Saturday, July 21, 2007

The Scene That Wouldn't Die

Before I decided to pursue writing as a second career, I would sit in my car during my lunch hour and write. I'd write a poem, or a journal entry, always something. One day a scene just popped into my head.

I saw a girl sitting alone on a rock looking out across a lake. She was lonely and bereft. Her name was Emily. I began to write. I captured all the sensory details in my mind and wrote that scene. Suddenly someone pushed her so hard she catapulted into the icy water. Before she overcame the shock and surfaced, hands gripped her legs and pulled her deeper. I finished the scene and some of her backstory. Her sister had been killed and the "killer" was pursuing her even though she had changed her name. She was on the run, but he wouldn't give up.

A few years later, after having several nonfiction stories published, I remembered that scene and decided to write "Emily's" story. I wrote a few chapters and decided something just wasn't right. So, I started playing "what if" and "why".

The story emerged into a totally different one. Emily became Beth, her sister became her twin, and the first chapters allowed the readers to see them together, feel the love, the bonding, and experience their "psychic bond." The story emerged into my romantic suspense novel, HIT AND RUN.

The scene appeared in the story, but it just didn't feel right. I tweaked it, and finally rewrote it. Here's the scene:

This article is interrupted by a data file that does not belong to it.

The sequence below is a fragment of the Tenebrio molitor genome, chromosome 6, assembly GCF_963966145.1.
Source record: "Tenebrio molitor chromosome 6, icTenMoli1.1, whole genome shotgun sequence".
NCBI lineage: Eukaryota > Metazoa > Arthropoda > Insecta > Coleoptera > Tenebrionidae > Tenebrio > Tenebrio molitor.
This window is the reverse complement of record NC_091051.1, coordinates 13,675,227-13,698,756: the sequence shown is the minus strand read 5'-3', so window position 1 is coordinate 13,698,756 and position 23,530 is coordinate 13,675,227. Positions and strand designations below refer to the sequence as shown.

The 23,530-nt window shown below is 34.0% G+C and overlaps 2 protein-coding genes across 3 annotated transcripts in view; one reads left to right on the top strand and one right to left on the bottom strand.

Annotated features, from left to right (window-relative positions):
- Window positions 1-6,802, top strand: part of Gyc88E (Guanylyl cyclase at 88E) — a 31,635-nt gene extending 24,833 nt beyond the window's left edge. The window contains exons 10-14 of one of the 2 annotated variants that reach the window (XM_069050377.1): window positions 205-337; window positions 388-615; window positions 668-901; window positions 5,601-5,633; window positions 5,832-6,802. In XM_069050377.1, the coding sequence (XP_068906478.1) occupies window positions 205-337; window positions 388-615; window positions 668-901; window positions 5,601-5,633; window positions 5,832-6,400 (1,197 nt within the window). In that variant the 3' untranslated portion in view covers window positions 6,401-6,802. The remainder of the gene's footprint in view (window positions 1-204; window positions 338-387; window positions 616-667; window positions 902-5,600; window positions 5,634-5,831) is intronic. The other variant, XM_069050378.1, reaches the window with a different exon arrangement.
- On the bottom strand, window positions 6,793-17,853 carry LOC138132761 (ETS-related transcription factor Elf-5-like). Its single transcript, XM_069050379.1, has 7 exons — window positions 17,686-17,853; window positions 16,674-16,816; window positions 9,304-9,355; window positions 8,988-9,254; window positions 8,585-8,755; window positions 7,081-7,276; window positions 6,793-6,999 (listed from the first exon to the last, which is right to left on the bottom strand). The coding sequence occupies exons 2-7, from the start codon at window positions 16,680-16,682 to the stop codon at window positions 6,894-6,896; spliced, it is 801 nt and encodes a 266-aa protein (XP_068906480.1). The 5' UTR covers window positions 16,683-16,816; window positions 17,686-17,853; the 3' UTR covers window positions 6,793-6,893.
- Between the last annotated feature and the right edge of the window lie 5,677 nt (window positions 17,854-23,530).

She sat on the dock, worn smooth from weather and age, and circled her legs with her arms. The sun warmed her back. She was at peace, wrapped in memories of happier times as she gazed across the water.

A fish jumped, creating ever-widening circles that ebbed toward shore. She turned her face up to the sky where fluffy white clouds billowed, moving and changing shape. When they were small, she and Jilly had been able to find shapes within the clouds. She could hear Jilly's juvenile voice calling, “Look, Beth, a dragon. See his tail and the fire coming from his mouth?”
So many pleasant memories surrounded her, filling her with a calming peace. She fished until the sun rose higher. Slipping off her shirt, she applied sun lotion as best she could in the areas her bathing suit didn't cover. She stretched out on a towel. The quiet lapping of the lake against the dock supports lulled her into closing her eyes. Though she didn't really fall asleep, her body relaxed and she drifted in hypnotic half-awareness.

Her stomach growled. If she weren't so comfortable, she'd open the cooler and eat lunch. The sun felt so good. The lapping against the supports increased a bit. Someone must be out on the lake in a boat, but she didn't want to open her eyes. Her muscles had totally relaxed and too soon she'd have to turn over to avoid burning. She drifted close to sleep, not wanting to move a muscle. Suddenly, an icy strong hand banded around her ankle and pulled her toward the water.

HIT AND RUN is available through my publisher The Wild Rose Press in both print form and ebook formats.

You can also purchase from Fictionwise in ebook format.

If you want print format, you wlll also find it available at

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